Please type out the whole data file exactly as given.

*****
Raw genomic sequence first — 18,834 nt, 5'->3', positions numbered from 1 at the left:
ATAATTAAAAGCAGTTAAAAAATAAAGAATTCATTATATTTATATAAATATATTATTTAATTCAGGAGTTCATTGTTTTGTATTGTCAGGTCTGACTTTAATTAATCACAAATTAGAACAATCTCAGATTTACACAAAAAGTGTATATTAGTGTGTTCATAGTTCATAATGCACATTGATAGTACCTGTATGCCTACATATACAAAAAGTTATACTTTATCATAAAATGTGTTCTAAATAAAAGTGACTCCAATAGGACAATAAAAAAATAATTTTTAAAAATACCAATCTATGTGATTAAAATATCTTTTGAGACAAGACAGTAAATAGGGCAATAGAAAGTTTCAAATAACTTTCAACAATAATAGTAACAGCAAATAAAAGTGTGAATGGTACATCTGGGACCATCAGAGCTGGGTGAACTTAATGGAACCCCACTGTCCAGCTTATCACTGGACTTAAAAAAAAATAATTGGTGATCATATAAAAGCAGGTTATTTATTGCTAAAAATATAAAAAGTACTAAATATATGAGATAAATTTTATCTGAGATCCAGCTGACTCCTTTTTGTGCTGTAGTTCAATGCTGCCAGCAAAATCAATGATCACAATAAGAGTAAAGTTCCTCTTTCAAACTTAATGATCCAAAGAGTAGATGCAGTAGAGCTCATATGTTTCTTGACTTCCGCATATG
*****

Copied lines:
Raw genomic sequence first — 18,834 nt, 5'->3', positions numbered from 1 at the left:
ATAATTAAAAGCAGTTAAAAAATAAAGAATTCATTATATTTATATAAATATATTATTTAATTCAGGAGTTCATTGTTTTGTATTGTCAGGTCTGACTTTAATTAATCACAAATTAGAACAATCTCAGATTTACACAAAAAGTGTATATTAGTGTGTTCATAGTTCATAATGCACATTGATAGTACCTGTATGCCTACATATACAAAAAGTTATACTTTATCATAAAATGTGTTCTAAATAAAAGTGACTCCAATAGGACAATAAAAAAATAATTTTTAAAAATACCAATCTATGTGATTAAAATATCTTTTGAGACAAGACAGTAAATAGGGCAATAGAAAGTTTCAAATAACTTTCAACAATAATAGTAACAGCAAATAAAAGTGTGAATGGTACATCTGGGACCATCAGAGCTGGGTGAACTTAATGGAACCCCACTGTCCAGCTTATCACTGGACTTAAAAAAAAATAATTGGTGATCATATAAAAGCAGGTTATTTATTGCTAAAAATATAAAAAGTACTAAATATATGAGATAAATTTTATCTGAGATCCAGCTGACTCCTTTTTGTGCTGTAGTTCAATGCTGCCAGCAAAATCAATGATCACAATAAGAGTAAAGTTCCTCTTTCAAACTTAATGATCCAAAGAGTAGATGCAGTAGAGCTCATATGTTTCTTGACTTCCGCATATG